Saturday, January 07, 2012

your happy new year annogram

Happy new year, everyone! May you achieve much creative risk and reward in 2012. I am grateful for 2011’s blessings—especially publication of my second chapbook, St. Agnes, Pink-Slipped (Kattywompus Press), Trinity-St. Paul’s hosting my book party, and the warm reception to my chapbook which precipitated a second printing. More good news below….

Three+ reviews of St. Agnes, Pink-Slipped
Thanks to poet and editor Cindy Hochman for her fantastic book review in Gently Read Literature (scroll at right to page 15), poet and editor Janelle Elyse Kihlstrom for another on-target review in Melusine, and chapbook reviewer Emilia Fuentes Grant for her favorable words in The Pedestal. In addition, Canadian poet Pearl Pirie highlighted Cindy’s review in Pesbo.

And interviews
Thanks to Kim Wells for her lovely interview with me that appears in the current issue of Relief: A Quarterly Christian Expression. In addition, hot off the press is Beth Gersh-Nesic’s interview with me in WomenArts Quarterly Journal. Also about to debut is my long poem, “Demoiselles 7”, in the winter issue of Feminist Studies. That’s sort of an interview too—but with the women in Picasso’s Les Demoiselles d’Avignon.

Emma Lazarus: Poet of Exiles
Claudia Hammon, a dear friend, sent me this New York Times review of a new exhibit, “Emma Lazarus: Poet of Exiles,” at the Museum of Jewish Heritage which runs through 2012. Lazarus (1849-1887), as you know, wrote the “Give me your tired, your poor, your huddled masses yearning to breathe free,” inscribed at the Statue of Liberty. Not a poor immigrant herself, she came from a wealthy family that gave her entrée to notable literary salons of the day.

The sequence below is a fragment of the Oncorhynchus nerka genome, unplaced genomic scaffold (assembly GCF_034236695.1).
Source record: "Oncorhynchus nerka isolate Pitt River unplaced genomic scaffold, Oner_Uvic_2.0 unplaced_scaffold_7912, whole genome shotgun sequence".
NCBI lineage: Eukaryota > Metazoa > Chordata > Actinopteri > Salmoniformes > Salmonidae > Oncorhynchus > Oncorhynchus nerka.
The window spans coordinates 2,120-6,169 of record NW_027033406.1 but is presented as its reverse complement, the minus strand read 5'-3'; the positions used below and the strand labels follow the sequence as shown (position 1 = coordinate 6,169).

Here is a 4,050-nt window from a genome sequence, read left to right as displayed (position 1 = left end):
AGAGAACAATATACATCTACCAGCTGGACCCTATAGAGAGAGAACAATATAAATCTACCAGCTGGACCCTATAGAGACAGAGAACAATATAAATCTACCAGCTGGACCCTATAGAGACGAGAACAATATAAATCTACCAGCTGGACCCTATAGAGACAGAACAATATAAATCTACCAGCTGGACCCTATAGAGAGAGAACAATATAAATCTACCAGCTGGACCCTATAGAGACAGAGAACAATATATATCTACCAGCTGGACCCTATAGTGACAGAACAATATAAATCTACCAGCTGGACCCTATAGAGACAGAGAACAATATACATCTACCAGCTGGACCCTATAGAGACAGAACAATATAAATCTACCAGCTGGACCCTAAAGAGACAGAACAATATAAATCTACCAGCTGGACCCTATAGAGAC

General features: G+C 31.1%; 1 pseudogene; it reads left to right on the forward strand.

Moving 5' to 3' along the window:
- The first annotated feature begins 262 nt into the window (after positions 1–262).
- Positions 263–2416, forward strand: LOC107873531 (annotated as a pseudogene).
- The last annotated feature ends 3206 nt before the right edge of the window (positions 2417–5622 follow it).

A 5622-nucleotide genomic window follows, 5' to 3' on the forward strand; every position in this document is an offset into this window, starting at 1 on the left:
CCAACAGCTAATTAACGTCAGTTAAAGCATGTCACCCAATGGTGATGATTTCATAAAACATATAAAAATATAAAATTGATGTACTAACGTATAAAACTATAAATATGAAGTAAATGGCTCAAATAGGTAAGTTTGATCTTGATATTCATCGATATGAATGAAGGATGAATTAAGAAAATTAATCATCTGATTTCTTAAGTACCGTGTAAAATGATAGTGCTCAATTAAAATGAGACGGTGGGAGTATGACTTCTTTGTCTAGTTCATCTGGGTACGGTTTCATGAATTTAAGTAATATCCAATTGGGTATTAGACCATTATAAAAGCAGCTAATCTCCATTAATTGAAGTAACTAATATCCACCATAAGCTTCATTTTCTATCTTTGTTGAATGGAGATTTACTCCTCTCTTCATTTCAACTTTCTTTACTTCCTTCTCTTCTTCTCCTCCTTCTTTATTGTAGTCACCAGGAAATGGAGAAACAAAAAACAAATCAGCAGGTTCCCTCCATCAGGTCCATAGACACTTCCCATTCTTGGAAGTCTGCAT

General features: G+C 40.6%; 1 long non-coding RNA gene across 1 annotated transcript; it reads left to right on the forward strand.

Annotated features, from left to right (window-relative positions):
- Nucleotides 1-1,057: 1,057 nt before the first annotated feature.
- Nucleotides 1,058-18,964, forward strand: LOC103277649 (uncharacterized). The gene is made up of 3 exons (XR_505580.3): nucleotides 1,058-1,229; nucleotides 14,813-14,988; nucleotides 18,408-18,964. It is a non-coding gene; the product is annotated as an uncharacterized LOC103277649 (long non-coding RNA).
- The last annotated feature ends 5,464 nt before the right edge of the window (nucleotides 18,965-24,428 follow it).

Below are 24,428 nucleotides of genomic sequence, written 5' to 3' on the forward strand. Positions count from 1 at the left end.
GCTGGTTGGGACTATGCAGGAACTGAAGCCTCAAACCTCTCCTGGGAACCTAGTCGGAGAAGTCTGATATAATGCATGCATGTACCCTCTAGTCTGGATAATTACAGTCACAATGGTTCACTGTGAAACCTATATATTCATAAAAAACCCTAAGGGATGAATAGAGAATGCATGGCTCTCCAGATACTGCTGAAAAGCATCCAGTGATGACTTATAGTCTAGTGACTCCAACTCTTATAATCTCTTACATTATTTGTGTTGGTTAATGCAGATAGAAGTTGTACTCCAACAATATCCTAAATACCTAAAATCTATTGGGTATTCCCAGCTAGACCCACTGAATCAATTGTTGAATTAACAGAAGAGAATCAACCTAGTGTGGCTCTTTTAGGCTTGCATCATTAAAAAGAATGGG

Despite these advantages, living as a Jewish person in a non-Jewish community was, she wrote, “a hard nut to crack.” This duality, this sense of comfort and distance at once, however, yielded—as the reviewer notes—some of her finest poems. As writers, our best work may be found by, as poet Suzanne Gardinier says, “holding the opposites together.” Lazarus lived only to 38 and look at her imprint on the world: We who are much older than Lazarus now would do well to mine the complexities of our lives to find our own literary treasures.

‘Round the Net
Thanks to the following people for their achievements or sending me these links:
· ALTA list-serve for this book review on Luis de Góngora
· Also this article on the demand for English translations of global best-sellers
· And this NPR interview, “What Gets Lost in Translation”
· My brother, Bill, for hilarious dog videos here and here
· Translator Leonard Fox for this recording of dual-culture poets in the United Kingdom
· Red Glass Books Publisher Janet Kaplan for announcing Margaret Diehl’s latest chapbook
· Translator Lucas Klein for his translation-promoting blog
· Ski patroller and Francophile Dusty Sackett for this breath-taking meditation on peace
· Poet Linda Simone for this fun insect poetry reading and video sampling of British poets
· Poet Thomas Transtromer on winning the Nobel Prize in Literature

May this year be your annus mirablis!